Employers working in our key areas of interest appeared to utilise apprentices within their workforce more than other companies that took part in the research – another encouraging outcome of the survey for us. They appear to experience many positive business benefits as a result, and the altruistic benefits of developing a young person’s career should also not be under estimated.
There are substantial information barriers to hiring more apprentices. The process is not well understood and is borne out by the fact that it is much more likely that a small company that already has an apprentice will recruit additional apprentices. It seems that once you have been through the process and recognised the benefits and challenges of employing a young person in your business, the fear factor is overcome and the desire to repeat the experience is stronger.
This has been a really useful exercise for our organisation. Much of the evidence we have received confirms what we already knew, with particular issues for companies employing ten or less employees. The majority of our employers fit this profile, although we do work with organisations of all sizes including some of the very largest contractors in England and Wales.
The recent changes to funding for apprenticeships has inevitably had more effect on smaller companies where the resources for understanding the changes and administration are less than for a major business with dedicated departments to look after these matters. We were convinced – and are even more so now – that small companies will resist the opportunity to employ apprentices if it is perceived as just another costly issue to worry about.
As a result of this research, we have a much clearer view of the information we need to prepare and share with potential employers and the way in which we need to communicate with them. There are a number of perceptions out there that are simply wrong or based on a lack of understanding of important facts in relation to recruiting apprentices and the apprenticeship scheme as a whole. We have to address these – in particular with regard to the funding issues. It’s interesting that those who are already employing apprentices are more likely to recruit again. We have to consider finding a better way to support existing employers who recognise the benefits and clearly value apprenticeships to communicate those positives to fellow employers who are falling prey to the perceptions that so many have indicated to us through this research.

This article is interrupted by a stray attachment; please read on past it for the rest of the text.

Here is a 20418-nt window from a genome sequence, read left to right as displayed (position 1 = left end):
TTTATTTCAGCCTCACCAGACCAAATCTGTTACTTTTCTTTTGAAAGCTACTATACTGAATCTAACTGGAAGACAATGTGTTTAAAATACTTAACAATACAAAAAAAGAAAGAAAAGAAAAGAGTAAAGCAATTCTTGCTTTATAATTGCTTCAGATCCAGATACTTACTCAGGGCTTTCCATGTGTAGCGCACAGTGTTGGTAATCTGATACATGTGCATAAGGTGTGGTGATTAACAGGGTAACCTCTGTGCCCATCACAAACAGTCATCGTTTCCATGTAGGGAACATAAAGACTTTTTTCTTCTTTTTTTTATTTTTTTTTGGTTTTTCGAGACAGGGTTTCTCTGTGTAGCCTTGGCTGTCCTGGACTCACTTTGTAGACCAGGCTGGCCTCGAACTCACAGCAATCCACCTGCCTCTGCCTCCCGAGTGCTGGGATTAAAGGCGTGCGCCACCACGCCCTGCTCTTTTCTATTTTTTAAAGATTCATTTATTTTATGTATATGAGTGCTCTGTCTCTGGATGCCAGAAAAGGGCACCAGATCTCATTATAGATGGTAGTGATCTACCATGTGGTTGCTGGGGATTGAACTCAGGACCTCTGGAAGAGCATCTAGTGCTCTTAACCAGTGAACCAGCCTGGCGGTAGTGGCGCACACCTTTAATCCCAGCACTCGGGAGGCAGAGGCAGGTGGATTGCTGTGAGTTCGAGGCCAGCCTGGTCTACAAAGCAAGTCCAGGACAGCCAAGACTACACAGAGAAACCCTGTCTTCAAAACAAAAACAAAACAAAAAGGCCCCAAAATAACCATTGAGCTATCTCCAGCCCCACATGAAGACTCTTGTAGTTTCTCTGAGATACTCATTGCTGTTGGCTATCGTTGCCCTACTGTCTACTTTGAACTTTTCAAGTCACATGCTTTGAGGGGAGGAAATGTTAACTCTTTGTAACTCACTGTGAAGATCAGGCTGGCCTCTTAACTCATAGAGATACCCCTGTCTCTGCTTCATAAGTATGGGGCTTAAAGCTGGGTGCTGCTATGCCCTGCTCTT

We know the future is bright here at JTL as we continue to grow and recruit more apprentices. Those of us working in the training sector need to do better in communicating the value of apprenticeships and the vital role they have to play, particularly at this uncertain time. They provide high quality, motivated young people into the sector to take the place of those leaving the workplace, especially those we have previously relied upon from Europe, who are currently leaving us with sizeable skills gaps to fill.